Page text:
As readers of the ITI Bulletin will know, I recently set myself a little CPD exercise that was part back translation, part translation slam. The aim was to learn from others, to help overcome the independent freelancer’s default disconnect, and to ward off any incipient bad habits.
I took an Italian text and translated it; Miriam Hurley translated it independently; Anna George revised my translation (comparing it to the source); and Helen Oclee-Brown reviewed my translation (without the source). But the Italian was itself a translation, by Lucia Pettinati, so I added the English original into the mix, too, as this graphic (hopefully) explains. Continue reading
You need to translate your website for your potential customers overseas. There are basically 2 ways to get a good translation that will do what you need: Continue reading
If you can’t write clearly, then you’re missing a trick.
And the people you write for – your clients and their clients, too – are missing out, as well.
Unclear writing wastes money, wastes time, creates a bad impression, and impresses no one. Maybe some of your old schoolteachers or uni lecturers thought it was clever to produce long, complex, convoluted sentences. But the people who have to read them don’t – because they don’t have the time for that sort of nonsense. It’s a pain.
When you’re reading the small print on your insurance policy, the booking conditions for your holiday hotel, or the guidance notes for your tax form, what do you want? Continue reading
You’re trying to organise your holiday.
You’ve been looking for a hotel abroad. Many of them don’t have a website in English; you can’t even understand them, let alone make a booking – so naturally you won’t be staying there.
Some websites do have an English version, but they look like they’ve been translated by a machine (or a monkey). The text is so hard to understand that you get frustrated and give up. After a full day’s work and putting the kids to bed, you just haven’t got the energy; if they can’t make it easy to read, you’re not interested. Continue reading
“If you thought that was bad, come and see this one”, Sarah called from the kitchen, as she coaxed the last drop of macchiato from her cup. “The English on the website is just comical. ‘Come and feel the call of nature’ ha ha ha! Do they put laxatives in the water, then? I think we can bin that!” Continue reading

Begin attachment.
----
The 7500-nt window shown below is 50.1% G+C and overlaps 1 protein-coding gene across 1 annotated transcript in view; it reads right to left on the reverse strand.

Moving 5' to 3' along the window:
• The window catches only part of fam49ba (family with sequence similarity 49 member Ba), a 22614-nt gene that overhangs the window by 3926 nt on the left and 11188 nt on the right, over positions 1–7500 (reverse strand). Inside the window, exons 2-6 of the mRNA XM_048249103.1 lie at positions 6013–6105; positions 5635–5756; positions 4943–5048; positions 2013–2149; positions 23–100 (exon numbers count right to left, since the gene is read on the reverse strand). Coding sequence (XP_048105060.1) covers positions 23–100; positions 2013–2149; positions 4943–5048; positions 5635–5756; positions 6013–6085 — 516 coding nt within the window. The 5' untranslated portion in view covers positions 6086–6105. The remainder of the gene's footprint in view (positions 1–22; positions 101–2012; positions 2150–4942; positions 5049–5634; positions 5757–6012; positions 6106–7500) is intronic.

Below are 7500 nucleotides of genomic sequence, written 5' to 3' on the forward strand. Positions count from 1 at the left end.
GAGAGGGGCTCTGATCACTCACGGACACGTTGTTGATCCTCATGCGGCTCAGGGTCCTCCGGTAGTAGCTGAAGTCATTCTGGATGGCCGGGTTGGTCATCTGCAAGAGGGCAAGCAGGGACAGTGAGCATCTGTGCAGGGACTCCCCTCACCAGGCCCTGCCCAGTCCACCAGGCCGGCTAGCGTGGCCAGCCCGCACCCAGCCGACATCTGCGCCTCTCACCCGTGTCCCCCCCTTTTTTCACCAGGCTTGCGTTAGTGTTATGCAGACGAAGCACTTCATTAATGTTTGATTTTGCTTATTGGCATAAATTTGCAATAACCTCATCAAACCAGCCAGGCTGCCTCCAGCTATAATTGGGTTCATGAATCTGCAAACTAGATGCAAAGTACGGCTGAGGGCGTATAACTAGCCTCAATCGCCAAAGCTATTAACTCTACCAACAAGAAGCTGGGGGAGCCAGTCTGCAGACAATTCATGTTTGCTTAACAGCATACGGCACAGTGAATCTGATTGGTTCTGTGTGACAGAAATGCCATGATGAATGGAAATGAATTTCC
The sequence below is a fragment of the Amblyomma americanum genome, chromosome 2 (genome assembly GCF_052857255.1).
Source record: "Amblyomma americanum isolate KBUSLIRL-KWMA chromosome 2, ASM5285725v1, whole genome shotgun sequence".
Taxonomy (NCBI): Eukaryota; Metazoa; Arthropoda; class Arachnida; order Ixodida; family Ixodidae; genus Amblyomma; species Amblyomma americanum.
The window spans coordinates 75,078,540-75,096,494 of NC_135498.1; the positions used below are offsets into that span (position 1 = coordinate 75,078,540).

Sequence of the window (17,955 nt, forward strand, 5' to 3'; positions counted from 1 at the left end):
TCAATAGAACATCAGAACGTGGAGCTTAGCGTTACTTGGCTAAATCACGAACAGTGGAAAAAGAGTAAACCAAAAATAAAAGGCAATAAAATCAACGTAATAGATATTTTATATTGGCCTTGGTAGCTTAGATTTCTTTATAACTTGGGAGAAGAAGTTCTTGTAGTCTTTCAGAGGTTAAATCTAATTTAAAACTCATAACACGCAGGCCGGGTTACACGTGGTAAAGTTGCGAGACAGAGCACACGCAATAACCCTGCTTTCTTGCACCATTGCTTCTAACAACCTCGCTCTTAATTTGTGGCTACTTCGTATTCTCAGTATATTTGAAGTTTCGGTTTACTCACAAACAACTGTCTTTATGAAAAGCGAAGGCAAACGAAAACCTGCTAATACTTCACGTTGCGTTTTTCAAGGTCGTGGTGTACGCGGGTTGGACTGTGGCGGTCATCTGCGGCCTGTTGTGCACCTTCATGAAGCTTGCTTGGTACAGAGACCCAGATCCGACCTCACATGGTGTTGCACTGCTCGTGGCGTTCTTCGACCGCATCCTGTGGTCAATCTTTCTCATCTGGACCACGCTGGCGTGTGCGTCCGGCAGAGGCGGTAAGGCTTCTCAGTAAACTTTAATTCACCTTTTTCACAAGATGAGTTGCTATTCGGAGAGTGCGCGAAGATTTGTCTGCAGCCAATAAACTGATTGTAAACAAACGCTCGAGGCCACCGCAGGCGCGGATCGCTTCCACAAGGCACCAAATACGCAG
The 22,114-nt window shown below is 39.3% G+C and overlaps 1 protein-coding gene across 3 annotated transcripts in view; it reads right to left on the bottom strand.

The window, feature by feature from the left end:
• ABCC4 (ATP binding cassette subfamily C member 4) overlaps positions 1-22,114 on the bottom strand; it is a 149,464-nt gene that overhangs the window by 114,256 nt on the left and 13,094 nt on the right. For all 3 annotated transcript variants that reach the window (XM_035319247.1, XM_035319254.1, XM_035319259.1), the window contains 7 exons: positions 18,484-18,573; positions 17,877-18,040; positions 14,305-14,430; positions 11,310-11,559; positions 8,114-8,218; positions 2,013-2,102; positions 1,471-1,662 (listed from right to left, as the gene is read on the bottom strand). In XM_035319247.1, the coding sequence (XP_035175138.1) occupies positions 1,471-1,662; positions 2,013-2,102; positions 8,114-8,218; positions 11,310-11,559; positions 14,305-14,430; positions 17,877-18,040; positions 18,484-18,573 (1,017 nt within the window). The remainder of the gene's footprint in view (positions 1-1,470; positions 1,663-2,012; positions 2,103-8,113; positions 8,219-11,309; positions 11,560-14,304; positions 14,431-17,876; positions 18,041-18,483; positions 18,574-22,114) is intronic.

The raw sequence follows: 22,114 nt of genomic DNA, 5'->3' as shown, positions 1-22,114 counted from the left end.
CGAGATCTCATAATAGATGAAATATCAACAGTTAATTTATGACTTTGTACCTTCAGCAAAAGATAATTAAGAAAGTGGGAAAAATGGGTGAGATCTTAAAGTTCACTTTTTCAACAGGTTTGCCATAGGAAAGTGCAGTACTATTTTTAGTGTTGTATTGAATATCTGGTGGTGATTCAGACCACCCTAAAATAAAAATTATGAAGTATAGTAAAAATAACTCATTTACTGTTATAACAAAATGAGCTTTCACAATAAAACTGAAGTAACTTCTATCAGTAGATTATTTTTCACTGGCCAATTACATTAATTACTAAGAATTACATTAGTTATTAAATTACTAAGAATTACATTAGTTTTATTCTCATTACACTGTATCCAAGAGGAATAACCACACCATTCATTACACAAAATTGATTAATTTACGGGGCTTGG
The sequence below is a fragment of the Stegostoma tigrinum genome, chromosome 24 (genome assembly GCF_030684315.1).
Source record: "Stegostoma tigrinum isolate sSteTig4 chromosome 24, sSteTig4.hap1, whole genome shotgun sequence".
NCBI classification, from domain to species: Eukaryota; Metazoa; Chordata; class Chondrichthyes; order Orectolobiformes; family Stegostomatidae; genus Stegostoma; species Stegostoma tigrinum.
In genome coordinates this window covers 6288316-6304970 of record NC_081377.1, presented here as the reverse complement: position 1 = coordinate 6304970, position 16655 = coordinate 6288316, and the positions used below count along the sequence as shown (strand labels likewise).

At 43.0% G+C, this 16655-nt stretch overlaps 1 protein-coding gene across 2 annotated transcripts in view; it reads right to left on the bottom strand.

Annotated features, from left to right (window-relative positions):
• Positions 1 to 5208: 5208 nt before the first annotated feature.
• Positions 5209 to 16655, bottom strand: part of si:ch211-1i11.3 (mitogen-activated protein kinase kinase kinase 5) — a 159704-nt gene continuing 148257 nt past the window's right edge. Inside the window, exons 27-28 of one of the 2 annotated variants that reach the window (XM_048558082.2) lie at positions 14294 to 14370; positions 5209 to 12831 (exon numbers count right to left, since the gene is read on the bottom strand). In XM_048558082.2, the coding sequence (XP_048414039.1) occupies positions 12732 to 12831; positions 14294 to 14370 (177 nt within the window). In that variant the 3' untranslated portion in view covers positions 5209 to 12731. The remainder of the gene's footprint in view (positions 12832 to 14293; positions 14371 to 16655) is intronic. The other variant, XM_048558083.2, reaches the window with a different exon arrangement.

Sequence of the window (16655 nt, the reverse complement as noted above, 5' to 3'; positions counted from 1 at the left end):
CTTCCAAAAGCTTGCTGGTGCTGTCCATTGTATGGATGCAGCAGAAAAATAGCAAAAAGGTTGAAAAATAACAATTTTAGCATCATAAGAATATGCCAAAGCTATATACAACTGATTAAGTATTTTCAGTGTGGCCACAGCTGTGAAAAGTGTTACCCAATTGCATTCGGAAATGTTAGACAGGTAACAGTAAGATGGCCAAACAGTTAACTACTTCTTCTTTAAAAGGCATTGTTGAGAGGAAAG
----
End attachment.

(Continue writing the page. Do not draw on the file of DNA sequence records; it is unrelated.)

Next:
A few weeks back, when looking ahead to the ITI conference, I wrote that it was the who not the what that counted, that the person delivering a presentation mattered more than the specific content (as you can learn plenty from an interesting speaker, whatever they are talking about). But I also agreed with Betti’s comment that “you can never tell what your best take-away from a conference will be; it may be something from a presentation or just a throwaway comment from a one-minute conversation with a delegate”.
So I was ready, ready for a spot of serendipity and to come away with a stack of useful notes.
Or so I thought. Continue reading
Because most companies don’t.
You can see that just from looking at their websites. When you know, it’s obvious, really, but it just means that there are all the more opportunities when you start to make it work for you. Continue reading
If you went to the ITI Media Arts and Tourism translation workshop at London Imperial on March 14th, you’ll know that I ran a survey last year entitled “Best Practices in Translating for the Travel and Tourism Industry”. The aim was to collate ideas from a pool of expert fellow translators who specialise in this sector. Continue reading
“We’re unprofessional!” “You’re taking a real risk with us!” “We don’t care what you think!”
Is that what you want your English-language website to say? Continue reading
Your English-language website is a magnet. But does it attract or repel your clients? Continue reading